Russian Costume and Culture.
Provincial Russia. Painted by F. De Haenen. Described by G. Dobson, H.M. Grove, and H. Stewart. Published by Adam and Charles Black, London 1913.
Provincial Russia Gallery.
Chapter I. CENTRAL RUSSIA
It was in the south-west, in the basin of the Dnieppr, the great waterway between Scandinavia and Constantinople, that the Russian State had its first beginnings. Kieff, and not Moscow, is the real ‘ mother-city.’ But from the fourteenth century Russian history has centred round the ‘ white-stoned ‘ town on the Moskva, and the principal part in the national development has been played by the Muscovites, or Great Russians. In numbers and importance these by far exceed the other two families of the Russian race, the White and the Little Russians. It was the Muscovite Princes that emancipated Russia from the Tartar yoke. It was the Great Russian stock that, possessing a remarkable instinct and aptitude for colonization, sent forth successive swarms of emigrants to the northern forests and the fertile steppes in the south, and that alone of all Slavonic peoples have built up a powerful empire in face of very considerable difficulties. Their religion, their form of government, and their language, they have stamped on the whole nation. In the course of expansion they have absorbed a considerable number of Finnish peoples. While it would be a mistake to infer that the predominant characteristics of the Great Russians are anything but Slavonic, it seems probable that to this infusion of Finnish blood, and not altogether to the more rigorous Northern climate, are due certain modifications of the Slavonic type which are peculiar to them. They have lost in liveliness and gained in strength. They have more endurance and energy, more perseverance and patience, than the Little or White Russians. In physique they are less graceful, but more rigorous.
This prolific stock, endowed with inexhaustible reserves of strength and recuperative powers, has spread in every direction of the empire, adapting itself with peculiar readiness and success to new conditions, but at the same time preserving all the customs that could possibly be retained. Thus, the traveller in Russia will notice a certain sameness in peasant life from Archangel to Astrakhan the same village plan, the same type of houses, of clothes and manners, a sameness which is accentuated by the similarity of the scenery. But variations do arise under the influence of a novel environment, and Russian writers are careful to distinguish between the character of the central peasants and that of the people in the north and in the Urals. The original type is best seen in the central governments in the basin of the River Oka, which for long was a political and ethnological frontier.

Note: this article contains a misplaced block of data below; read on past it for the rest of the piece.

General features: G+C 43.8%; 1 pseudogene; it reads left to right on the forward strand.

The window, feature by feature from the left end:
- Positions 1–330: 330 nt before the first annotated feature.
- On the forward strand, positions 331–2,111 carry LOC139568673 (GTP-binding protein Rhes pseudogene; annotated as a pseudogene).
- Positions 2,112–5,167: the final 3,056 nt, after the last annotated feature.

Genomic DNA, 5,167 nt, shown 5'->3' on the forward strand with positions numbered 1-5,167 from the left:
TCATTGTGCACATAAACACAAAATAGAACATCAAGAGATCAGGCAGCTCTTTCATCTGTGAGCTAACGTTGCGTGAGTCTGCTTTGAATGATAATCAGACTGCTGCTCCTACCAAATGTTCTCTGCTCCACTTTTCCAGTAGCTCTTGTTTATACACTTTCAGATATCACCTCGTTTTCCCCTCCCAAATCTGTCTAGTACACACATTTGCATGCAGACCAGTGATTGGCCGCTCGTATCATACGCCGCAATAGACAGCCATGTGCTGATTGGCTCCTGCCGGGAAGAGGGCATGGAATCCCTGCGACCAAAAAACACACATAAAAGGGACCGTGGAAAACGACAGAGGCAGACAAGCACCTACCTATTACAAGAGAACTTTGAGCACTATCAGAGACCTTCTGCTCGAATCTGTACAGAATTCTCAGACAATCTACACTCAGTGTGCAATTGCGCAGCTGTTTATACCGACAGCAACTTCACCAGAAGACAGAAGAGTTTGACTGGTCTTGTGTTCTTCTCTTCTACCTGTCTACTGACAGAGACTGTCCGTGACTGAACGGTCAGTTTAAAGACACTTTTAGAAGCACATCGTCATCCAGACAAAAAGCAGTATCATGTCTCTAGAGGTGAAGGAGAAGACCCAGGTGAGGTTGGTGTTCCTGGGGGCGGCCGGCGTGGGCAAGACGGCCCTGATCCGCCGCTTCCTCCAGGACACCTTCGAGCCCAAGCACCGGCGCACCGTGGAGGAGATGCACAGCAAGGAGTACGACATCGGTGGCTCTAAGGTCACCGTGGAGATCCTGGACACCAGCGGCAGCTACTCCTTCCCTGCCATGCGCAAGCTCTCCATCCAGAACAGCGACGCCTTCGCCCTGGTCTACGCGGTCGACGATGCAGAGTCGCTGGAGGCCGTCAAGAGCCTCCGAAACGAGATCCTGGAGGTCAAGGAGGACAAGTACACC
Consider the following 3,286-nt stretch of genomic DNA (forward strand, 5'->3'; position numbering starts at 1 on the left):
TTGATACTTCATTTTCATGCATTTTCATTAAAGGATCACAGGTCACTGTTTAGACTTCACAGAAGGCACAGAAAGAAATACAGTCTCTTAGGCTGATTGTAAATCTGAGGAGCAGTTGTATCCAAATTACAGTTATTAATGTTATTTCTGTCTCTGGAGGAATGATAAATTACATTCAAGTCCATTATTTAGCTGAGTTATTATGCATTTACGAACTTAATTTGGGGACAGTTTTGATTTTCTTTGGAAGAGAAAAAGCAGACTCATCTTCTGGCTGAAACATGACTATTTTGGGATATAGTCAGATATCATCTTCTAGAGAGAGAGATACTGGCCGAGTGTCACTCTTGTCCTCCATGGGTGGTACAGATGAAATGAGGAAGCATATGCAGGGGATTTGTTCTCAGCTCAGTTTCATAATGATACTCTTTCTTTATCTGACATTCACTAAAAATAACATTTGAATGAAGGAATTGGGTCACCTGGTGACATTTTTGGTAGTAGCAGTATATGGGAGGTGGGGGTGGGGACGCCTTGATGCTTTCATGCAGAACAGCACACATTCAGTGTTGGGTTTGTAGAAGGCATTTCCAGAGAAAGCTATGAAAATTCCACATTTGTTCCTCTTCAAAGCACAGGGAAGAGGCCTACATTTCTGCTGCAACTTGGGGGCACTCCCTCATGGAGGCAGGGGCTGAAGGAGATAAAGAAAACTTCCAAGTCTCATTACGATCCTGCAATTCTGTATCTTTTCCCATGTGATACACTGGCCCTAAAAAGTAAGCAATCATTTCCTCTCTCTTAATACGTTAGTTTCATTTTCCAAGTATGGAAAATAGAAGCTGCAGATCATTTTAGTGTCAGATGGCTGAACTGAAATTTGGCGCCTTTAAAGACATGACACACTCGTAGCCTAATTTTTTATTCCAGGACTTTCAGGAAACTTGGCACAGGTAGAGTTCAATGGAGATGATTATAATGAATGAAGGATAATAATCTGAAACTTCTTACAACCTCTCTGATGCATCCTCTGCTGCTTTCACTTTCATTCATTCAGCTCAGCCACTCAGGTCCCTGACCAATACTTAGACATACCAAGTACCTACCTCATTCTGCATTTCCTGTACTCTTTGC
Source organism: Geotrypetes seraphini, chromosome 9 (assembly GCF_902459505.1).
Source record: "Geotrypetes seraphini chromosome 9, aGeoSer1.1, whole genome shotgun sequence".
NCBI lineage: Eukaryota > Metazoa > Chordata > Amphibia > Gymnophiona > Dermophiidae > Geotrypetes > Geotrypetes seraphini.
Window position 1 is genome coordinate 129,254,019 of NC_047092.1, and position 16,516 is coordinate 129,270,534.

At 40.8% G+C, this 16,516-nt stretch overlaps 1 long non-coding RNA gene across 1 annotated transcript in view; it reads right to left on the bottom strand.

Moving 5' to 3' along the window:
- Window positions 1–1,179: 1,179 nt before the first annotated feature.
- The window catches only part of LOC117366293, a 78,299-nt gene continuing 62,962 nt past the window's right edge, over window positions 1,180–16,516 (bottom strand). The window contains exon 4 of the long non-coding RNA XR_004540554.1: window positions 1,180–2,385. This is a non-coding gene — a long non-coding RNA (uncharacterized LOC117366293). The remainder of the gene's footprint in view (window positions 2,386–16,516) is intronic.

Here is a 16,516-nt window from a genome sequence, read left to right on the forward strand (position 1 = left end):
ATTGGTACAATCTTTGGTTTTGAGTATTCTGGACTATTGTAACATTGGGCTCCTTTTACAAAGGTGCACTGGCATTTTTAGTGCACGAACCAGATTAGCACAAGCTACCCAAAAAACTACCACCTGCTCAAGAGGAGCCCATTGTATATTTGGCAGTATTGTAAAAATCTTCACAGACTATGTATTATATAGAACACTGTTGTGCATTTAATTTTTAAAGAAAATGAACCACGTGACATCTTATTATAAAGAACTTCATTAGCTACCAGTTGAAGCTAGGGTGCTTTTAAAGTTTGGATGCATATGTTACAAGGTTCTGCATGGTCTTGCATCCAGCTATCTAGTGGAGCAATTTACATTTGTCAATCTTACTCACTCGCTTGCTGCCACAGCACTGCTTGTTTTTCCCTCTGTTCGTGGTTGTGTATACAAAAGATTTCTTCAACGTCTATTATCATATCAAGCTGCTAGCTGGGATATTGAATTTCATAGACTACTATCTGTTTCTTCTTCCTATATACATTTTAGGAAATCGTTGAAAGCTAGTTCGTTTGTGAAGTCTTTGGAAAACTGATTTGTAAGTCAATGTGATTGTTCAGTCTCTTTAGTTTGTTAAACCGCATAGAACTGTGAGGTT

This river, one of the great rivers of Europe, has its source in the Government of Oryol (Oryol was an administrative division (a guberniya) of the Russian Empire, which existed from 1796 to 1928.), and meets the Volga at Nijni. Its basin is intimately connected with Russian history, and comprises to-day the most populous and most highly developed district in the whole empire. Nowhere is the web of railways closer, nowhere are more people engaged in manufacturing industries. Yet even here the overwhelming majority of the inhabitants are peasant agriculturists. First, then, a word as to the appearance of the country, and this, the reader will remember, applies to rural scenery in Russia generally.